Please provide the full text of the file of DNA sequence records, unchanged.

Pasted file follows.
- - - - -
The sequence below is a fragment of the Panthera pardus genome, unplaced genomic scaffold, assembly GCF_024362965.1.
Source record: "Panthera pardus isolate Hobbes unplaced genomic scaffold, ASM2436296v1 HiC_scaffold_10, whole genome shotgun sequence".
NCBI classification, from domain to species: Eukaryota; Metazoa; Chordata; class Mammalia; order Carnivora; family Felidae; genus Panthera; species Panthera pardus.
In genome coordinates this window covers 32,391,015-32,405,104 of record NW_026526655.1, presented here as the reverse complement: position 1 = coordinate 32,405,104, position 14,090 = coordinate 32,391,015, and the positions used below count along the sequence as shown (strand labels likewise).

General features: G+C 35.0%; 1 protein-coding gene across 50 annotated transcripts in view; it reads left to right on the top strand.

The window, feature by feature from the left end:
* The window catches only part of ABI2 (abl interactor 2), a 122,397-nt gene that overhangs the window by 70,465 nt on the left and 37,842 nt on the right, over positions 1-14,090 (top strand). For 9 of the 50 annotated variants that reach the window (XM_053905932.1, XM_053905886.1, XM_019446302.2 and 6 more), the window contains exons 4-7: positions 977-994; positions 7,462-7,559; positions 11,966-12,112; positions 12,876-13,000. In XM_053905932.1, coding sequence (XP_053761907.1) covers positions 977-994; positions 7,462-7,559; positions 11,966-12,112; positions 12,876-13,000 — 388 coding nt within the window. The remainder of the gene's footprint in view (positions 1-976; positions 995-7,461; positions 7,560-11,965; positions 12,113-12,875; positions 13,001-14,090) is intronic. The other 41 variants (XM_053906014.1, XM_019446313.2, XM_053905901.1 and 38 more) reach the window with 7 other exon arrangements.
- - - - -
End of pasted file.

The sequence below is a fragment of the Panthera pardus genome, unplaced genomic scaffold, assembly GCF_024362965.1.
Source record: "Panthera pardus isolate Hobbes unplaced genomic scaffold, ASM2436296v1 HiC_scaffold_10, whole genome shotgun sequence".
NCBI classification, from domain to species: Eukaryota; Metazoa; Chordata; class Mammalia; order Carnivora; family Felidae; genus Panthera; species Panthera pardus.
In genome coordinates this window covers 32,391,015-32,405,104 of record NW_026526655.1, presented here as the reverse complement: position 1 = coordinate 32,405,104, position 14,090 = coordinate 32,391,015, and the positions used below count along the sequence as shown (strand labels likewise).

General features: G+C 35.0%; 1 protein-coding gene across 50 annotated transcripts in view; it reads left to right on the top strand.

The window, feature by feature from the left end:
* The window catches only part of ABI2 (abl interactor 2), a 122,397-nt gene that overhangs the window by 70,465 nt on the left and 37,842 nt on the right, over positions 1-14,090 (top strand). For 9 of the 50 annotated variants that reach the window (XM_053905932.1, XM_053905886.1, XM_019446302.2 and 6 more), the window contains exons 4-7: positions 977-994; positions 7,462-7,559; positions 11,966-12,112; positions 12,876-13,000. In XM_053905932.1, coding sequence (XP_053761907.1) covers positions 977-994; positions 7,462-7,559; positions 11,966-12,112; positions 12,876-13,000 — 388 coding nt within the window. The remainder of the gene's footprint in view (positions 1-976; positions 995-7,461; positions 7,560-11,965; positions 12,113-12,875; positions 13,001-14,090) is intronic. The other 41 variants (XM_053906014.1, XM_019446313.2, XM_053905901.1 and 38 more) reach the window with 7 other exon arrangements.